The day is already hot and muggy with air that is hard to breath. I hope that a storm is on the way to break the heat and drop some water on our pathetic little garden of corn, squash and beans.  

I read about The Three Sisters planting system, credit to Native American wisdom, in which corn is planted first. Once the corn is six inches high, beans are planted, followed by squash a few weeks later. The idea is that each plant supports the others.

Corn is the big sister; she gives structure for the beans to wrap around as well as shade during the hottest part of the season. Beans are the middle sister; she replenishes the lost nitrogen in the soil. Squash is the baby sister, she grows on the ground, trapping moisture in and keeping weeds away from her sisters.

It seemed like the perfect plan. Plant the seeds at the right time, add water and let Mother Nature do the rest.   

Everything sprouted as planned but then, like with children, the siblings began to experience life and misbehave. I suppose the troubles started when the eldest sister was munched on by a passing deer, leaving just a few inches of her stalks. She regrew but was never as strong or developed as her cousins in the fields. By the time she regained her shape and independence, the beans were starting to shoot out tendrils in search of anything on which to climb and grow.

The beans latched onto the still weakened corn and they began to grow upwards together while their baby sister snaked around their bases, littering the ground with orange blossoms the size of a child’s hand.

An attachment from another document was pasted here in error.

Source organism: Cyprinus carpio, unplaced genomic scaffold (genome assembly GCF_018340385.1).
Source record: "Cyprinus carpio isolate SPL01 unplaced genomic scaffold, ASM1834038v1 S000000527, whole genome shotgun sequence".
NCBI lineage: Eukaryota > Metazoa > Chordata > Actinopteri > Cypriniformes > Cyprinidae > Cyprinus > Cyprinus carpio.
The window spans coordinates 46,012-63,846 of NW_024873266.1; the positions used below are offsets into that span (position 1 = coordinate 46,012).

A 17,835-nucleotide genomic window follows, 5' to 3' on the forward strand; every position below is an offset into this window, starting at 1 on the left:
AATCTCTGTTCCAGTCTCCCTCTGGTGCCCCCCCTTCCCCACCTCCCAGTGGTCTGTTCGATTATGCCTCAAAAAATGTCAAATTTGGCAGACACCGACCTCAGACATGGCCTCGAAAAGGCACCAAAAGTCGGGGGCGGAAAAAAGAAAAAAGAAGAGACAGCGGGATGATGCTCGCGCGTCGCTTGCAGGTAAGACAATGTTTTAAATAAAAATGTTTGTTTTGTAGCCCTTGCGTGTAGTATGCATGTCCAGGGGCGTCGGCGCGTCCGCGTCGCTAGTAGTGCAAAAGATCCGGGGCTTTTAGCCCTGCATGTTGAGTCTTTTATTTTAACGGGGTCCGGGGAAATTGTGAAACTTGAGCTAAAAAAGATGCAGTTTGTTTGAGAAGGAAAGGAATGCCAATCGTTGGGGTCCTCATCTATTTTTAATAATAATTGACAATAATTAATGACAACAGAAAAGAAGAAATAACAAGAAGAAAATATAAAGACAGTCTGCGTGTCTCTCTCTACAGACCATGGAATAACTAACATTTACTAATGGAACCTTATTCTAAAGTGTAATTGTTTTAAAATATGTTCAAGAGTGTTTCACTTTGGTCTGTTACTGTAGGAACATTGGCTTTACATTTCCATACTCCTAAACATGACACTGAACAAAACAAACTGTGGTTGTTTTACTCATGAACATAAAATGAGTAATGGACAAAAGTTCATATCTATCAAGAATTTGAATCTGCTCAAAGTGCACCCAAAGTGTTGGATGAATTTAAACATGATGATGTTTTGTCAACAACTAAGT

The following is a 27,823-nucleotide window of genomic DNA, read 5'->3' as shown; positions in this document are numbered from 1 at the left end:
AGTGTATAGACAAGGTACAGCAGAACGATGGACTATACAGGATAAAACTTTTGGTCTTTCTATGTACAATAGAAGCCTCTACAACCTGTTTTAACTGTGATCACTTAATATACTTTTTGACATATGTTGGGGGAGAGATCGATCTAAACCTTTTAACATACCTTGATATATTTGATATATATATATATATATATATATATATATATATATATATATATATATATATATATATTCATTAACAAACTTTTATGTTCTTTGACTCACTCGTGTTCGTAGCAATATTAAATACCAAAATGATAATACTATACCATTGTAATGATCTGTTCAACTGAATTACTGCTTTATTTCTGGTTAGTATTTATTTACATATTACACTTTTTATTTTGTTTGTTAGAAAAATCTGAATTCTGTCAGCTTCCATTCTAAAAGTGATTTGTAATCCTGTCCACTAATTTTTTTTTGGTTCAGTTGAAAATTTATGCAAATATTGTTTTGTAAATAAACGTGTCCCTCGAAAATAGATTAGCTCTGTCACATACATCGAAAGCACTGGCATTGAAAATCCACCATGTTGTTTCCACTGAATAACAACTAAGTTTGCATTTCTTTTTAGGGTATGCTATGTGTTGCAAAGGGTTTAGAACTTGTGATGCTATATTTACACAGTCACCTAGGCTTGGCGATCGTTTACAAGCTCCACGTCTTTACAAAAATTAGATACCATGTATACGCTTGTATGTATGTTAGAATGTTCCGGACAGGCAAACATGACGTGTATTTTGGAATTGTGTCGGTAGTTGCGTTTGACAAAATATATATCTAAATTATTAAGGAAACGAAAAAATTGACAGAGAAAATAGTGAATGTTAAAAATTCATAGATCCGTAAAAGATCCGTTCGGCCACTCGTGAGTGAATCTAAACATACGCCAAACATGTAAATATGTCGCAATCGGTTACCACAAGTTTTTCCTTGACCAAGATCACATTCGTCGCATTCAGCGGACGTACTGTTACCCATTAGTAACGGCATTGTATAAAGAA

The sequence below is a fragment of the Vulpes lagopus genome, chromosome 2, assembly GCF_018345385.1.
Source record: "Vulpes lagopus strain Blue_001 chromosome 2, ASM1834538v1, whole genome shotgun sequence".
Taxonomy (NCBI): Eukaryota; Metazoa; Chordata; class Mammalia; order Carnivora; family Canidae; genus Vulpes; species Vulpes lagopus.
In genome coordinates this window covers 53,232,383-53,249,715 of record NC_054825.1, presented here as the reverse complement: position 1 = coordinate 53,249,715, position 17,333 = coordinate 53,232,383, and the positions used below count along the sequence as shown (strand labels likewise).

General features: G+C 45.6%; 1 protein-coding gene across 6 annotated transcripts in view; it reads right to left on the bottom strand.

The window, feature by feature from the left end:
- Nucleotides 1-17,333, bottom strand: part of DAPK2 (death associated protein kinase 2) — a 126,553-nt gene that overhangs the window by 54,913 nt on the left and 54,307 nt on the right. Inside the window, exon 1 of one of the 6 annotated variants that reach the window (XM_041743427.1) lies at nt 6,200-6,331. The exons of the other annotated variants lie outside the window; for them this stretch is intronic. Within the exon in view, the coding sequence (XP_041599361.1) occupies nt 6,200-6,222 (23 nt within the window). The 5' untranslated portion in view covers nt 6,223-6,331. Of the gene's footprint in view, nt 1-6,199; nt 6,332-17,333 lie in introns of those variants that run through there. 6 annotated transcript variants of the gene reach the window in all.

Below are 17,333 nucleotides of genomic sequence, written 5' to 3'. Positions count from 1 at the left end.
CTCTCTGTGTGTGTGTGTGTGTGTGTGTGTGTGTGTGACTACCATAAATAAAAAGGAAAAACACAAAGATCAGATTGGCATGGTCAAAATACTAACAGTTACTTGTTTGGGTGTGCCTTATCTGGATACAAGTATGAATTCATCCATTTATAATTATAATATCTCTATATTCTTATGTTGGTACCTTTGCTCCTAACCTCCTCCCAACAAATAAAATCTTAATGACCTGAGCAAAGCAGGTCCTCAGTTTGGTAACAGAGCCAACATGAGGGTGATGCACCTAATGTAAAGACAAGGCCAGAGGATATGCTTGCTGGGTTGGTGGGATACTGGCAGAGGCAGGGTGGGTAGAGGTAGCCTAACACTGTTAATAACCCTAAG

Today, on inspection of the raised bed garden, contained within its wooden walls and on top of a miserable limestone shelf of grass and thin topsoil, the effects of the sibling rivalry, rather than sibling love, are quite clear. Bean tendrils are wrapped around the corn every few inches, the corn is crippled and choking, leaning over to the side and dangerously low to the ground.

So much for working together. I think of my boys, in constant competition for attention, toys, time and energy. I don’t let them fight without intervention, for the most part, and wonder if the same thought process should apply to the garden. Who am I to intervene, but the gardener who created this mess?    

My inner scientist wants to do nothing, just observe the relationship and see what happens. And the mothering part of me wants to fix it and implement a no-touching, hands/tendrils to yourself policy.

I look back to the early people for guidance and remain unsure on what to do next.

However, I imagine they never would have let things go so wrong.

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